This preview has intentionally blurred sections. Sign up to view the full version.View Full Document
Unformatted text preview: Solution Week 80 (3/22/04) Nine divisible by 9 First, consider the following simpler problem: Problem: Given any five integers, show that there is at least one subset of three integers whose sum is divisible by 3. Solution: Let us try to find a set of five integers that contains no subset of three integers whose sum is divisible by 3, a task that we will show is impossible. Each of the five integers is, for our purposes, equal to 0, 1, or 2, because we are concerned only with divisions by 3. We cannot have one of each of these, because 0 + 1 + 2 is divisible by 3. We must therefore have at most two of the types. But the pigeonhole principle then implies that we have at least three of one of the types. The sum of these three integers is divisible by 3. Returning to the original problem, pick five integers to obtain a triplet whose sum is divisible by 3. Then pick another five integers to obtain another such triplet. We can continue to do this for a total of five times, given the seventeen integers. We now have five triplets, each of whose sum is divisible by 3. As far as divisions by 9 are concerned, these sums are equal to 0, 3, or 6. We can now use the same reasoning as in our auxiliary problem above (but with everything scaled up by a factor of 3) to show that we can find a set of three triplets that has a sum divisible by 9. In other words, we have found a set of nine integers whose sum is divisible by 9. This result is a special case of the following theorem. Theorem: Given any 2 n- 1 integers, there is at least one subset of n integers whose sum is divisible by n ....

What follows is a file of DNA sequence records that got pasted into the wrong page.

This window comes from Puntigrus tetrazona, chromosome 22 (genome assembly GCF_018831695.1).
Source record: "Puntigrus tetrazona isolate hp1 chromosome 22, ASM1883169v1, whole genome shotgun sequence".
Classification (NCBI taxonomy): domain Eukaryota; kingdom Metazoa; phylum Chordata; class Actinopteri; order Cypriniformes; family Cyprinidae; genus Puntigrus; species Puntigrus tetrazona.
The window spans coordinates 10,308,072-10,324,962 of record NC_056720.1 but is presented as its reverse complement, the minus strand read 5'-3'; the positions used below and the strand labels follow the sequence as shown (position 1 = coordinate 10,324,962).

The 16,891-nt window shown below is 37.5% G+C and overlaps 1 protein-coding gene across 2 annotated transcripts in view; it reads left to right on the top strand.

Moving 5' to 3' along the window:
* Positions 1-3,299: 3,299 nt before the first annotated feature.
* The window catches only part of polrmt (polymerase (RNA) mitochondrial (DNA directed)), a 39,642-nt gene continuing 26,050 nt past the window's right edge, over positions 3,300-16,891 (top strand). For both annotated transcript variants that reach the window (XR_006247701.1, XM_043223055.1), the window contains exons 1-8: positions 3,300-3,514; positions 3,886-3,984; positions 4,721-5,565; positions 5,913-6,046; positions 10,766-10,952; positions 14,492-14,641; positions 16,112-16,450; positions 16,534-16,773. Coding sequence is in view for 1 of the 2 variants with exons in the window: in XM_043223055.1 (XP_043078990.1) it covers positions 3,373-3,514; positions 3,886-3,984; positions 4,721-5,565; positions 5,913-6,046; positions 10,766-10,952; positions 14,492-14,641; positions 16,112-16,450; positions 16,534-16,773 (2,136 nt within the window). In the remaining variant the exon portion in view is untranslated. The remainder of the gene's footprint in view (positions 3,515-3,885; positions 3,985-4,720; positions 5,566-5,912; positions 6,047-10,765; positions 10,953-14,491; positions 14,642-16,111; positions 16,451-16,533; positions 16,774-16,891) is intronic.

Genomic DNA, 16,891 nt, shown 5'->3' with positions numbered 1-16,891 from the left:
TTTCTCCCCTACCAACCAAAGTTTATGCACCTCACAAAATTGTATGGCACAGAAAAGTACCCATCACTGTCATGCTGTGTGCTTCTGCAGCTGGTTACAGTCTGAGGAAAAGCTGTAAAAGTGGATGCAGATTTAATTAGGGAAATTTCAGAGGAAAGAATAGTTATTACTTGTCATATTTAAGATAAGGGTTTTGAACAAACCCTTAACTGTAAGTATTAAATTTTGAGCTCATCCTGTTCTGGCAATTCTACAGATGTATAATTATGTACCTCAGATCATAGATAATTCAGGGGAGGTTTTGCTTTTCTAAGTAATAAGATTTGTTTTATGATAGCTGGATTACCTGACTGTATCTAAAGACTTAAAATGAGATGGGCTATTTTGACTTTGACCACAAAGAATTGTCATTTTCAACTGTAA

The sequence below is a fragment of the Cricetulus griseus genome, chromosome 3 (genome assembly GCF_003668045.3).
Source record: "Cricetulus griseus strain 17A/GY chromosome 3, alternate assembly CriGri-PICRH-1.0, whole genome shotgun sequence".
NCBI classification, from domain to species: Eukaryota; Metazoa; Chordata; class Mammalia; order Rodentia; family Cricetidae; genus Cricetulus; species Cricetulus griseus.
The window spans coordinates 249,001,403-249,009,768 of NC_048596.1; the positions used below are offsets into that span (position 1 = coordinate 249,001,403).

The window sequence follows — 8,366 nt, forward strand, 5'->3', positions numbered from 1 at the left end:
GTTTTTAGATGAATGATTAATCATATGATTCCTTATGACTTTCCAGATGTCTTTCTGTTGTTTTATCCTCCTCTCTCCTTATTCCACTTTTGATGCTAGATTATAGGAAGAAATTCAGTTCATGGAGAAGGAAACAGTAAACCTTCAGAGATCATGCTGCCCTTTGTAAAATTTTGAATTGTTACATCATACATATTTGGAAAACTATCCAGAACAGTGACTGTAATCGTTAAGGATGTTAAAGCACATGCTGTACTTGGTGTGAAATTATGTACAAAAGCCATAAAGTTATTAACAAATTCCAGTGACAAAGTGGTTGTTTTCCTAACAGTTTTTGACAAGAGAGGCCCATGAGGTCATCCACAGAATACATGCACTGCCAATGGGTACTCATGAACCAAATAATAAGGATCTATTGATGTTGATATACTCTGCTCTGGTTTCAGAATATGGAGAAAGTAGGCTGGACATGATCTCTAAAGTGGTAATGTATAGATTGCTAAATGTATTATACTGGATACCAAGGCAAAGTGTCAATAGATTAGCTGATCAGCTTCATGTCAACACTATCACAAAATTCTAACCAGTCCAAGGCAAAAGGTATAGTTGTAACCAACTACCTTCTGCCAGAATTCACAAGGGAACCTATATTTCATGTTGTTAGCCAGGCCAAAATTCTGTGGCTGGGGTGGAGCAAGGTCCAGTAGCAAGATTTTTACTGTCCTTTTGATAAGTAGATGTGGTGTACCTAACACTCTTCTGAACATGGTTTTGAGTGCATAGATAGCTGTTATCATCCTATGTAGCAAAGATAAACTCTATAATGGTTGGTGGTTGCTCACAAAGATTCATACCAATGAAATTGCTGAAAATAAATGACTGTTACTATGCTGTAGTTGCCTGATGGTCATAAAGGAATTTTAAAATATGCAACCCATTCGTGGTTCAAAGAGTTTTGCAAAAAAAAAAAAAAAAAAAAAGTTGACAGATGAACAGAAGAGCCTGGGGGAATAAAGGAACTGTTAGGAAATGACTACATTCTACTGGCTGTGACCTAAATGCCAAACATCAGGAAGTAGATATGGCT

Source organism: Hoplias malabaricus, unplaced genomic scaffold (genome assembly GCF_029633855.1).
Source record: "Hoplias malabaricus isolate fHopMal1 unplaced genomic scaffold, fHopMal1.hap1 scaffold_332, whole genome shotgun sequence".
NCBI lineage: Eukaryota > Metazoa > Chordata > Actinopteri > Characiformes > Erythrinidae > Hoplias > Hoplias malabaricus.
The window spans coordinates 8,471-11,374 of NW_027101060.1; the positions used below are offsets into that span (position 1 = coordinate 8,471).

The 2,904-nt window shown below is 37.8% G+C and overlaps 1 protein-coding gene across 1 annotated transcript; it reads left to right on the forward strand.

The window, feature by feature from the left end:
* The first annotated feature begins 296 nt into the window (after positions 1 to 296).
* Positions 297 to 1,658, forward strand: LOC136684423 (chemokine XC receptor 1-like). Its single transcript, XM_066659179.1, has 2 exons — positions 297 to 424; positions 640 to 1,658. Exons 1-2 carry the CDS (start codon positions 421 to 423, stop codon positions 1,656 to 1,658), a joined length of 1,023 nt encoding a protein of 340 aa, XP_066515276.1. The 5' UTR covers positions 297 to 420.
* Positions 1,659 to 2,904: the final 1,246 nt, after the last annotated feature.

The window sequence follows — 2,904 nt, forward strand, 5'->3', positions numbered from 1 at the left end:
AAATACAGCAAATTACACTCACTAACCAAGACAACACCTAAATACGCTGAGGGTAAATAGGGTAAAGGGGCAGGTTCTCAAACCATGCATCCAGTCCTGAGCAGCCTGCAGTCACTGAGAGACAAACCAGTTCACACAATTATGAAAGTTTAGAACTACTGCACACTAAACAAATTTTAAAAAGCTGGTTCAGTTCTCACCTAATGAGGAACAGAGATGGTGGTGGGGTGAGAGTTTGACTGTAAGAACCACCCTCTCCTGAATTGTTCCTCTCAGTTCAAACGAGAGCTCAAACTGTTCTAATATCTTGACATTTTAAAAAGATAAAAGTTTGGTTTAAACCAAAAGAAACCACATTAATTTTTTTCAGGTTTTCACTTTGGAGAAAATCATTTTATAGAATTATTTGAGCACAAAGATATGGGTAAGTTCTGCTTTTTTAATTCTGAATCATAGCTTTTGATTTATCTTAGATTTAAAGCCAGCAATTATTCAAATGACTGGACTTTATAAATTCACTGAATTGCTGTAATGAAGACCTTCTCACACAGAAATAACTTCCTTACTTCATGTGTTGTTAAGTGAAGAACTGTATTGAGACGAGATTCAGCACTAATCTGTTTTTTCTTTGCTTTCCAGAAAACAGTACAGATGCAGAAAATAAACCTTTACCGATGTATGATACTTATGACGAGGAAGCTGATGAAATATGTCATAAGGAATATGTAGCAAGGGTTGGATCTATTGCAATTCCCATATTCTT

View Full Document
This note was uploaded on 01/31/2011 for the course COMP 101 taught by Professor Rajivsir during the Winter '10 term at National.
- Winter '10